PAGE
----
As I make my way to the bedroom, the alcoholic odor grows stronger and a tiny house fly steers her way across my face. What a shame for the cleaners. The bedroom door feels heavy to open. Finally, no more low quality doors in cheap places. I closed the door behind me as I walk straight to the window to appreciate the view outside. I had a street full of bars, another hipster wall art, and drunk people, all to myself. The funky alcoholic odor has somehow grown stronger. Another house fly crashes straight into the window glass and dies. I pick her up and turn around to throw her in the trash, but instead, I drop her on the floor, along with two bags on my shoulder. There are two dead bodies hanging on the inside of the door by their collars.

Poor Jack and Tyler.

They were not that bad of human beings. But remind me what good person has made it through alive? I don’t know anyone either.

How I know Jack and Tyler is a completely different story.

They say, life has a funny way of making things happen.

They say, it’s a small world. Shit happens.

They say all kinds of things to explain everything around them.

I say, bullshit.

Life doesn’t make shit happen. If it’s to be, it’s up to me.

How I met Jack and Tyler was, well it’s quite a story. See casinos are full of anxious first-timers gambling away their hard-earned money. You can see the hair on top of their hands all cautioned, tiny drops of sweats trickling down their heads with their hands supporting in dismay, shivering when they deal that money for chips which they’re confident of that they’ll lose in the next half an hour. Even though nothing stops them from coming back and dealing more chips. But this night, the night I met Jack and Tyler, it wasn’t a frightened player. It was a new dealer who had just started working at the Mirage. This guy was working behind a roulette table which had three serious looking faces playing for a few thousand dollars. The massive wade of cash handed to the dealer got him a little bit flustered as he tried to collect himself for the first spin. With his hand trembling at this point, he dropped the ball in but it flew straight back out and got wedged under the door to the kitchen. That’s when sweat trickled down his forehead. He smiled and apologized for fucking up as the waiter returned the ball.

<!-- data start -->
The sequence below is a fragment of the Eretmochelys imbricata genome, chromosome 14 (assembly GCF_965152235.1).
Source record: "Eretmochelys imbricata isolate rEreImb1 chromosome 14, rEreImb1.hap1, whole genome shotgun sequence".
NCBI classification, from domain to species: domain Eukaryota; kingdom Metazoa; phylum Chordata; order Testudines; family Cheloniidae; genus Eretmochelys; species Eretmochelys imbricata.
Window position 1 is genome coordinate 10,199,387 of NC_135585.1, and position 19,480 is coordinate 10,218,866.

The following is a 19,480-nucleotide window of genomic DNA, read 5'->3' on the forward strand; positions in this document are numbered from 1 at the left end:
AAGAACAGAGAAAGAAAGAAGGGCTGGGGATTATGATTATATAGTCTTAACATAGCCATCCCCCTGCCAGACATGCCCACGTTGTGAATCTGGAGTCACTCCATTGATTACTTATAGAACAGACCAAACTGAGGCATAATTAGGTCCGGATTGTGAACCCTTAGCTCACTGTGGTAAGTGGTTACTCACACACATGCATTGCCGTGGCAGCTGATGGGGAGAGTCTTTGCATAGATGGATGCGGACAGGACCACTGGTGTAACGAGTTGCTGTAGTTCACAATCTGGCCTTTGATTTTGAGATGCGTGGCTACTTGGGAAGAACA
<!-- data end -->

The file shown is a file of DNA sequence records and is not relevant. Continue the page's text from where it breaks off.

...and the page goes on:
He gave it another spin and the same thing happened. Except this time it landed at the feet of drummer on the stage. At this point, I was pretty sure he was wondering how many minutes he has got until he’s fired. The guy made spinning the roulette ball look like rocket science. Those three men at the table, waiting to realize their destiny, just stared at him, confused. As the waiter handed him the ball again, half the casino was looking at him at this point, praying for him to fuck up again.

They say, third time’s the charm. Well guess what? This time the ball flew out and landed in the whiskey glass of the person sitting next to me at the poker table, splashing it all over me. This guy sitting next to me had no idea what in the fuck had just happened. His buddy came over to apologize for the spilled drink and offered me some tissues. I kindly accepted the offer and started drying myself when I saw his extended hand.

“By the way, I’m Jack and this is my friend Tyler.”

I excused myself out of the game and moved aside. I looked them up and down while cleaning myself. They looked more relaxed than they ought to be given the situation. Even though I was drowned in whisky, which by the way had multiple layers and a complex presence in its rich flavor aroma, I could smell the oily herb odor which lingered around them. Both of them were dressed up for the night, with food spots on their nice shirts. I figured they’d knew about them, since they were highly visible. As I threw away the tissues, I saw them explaining to a girl what had happened. This girl had short matte black hair, big eyes the way they are in Japanese animation, her body skim milk thin, and buttermilk sallow in her dress with a wallpaper pattern of purple roses. I made my way back to my spot over the cries of “folds” and “calls”. This new girl decided to join the game and started with a high bet, and this call was soon followed by both Jack and Tyler. I carefully followed the game for a while and smirked at the new girl.

See, poker is a lot like sex. Everyone thinks they are the best, but most don’t have a clue what they are doing. And this new girl coming in and Tyler and Jack unknowingly playing along with her isn’t a coincidence. That’s how you bluff as a team. As the game carried on and more and more players started folding, leaving the center stage with nothing left to their name, it was just four of us at the table. And trust me when I say this, the shittiest cards were dealt to me in the next round. In times like these, I always say to myself, it’s not whether you win or lose, but how many bad beat stories you were able to tell.

All in, I told the dealer as I swept away all my chips to the center.

All three of them looked at each other through the corner of their eyes and shrugged cleverly. I was glad they made it this far. If you’d have asked them who the sucker was, they wouldn’t be able to tell you. Why? Because if you can’t spot the sucker in the first half hour at the table, then you are the sucker. Needless to say, I stood up and collected all the money.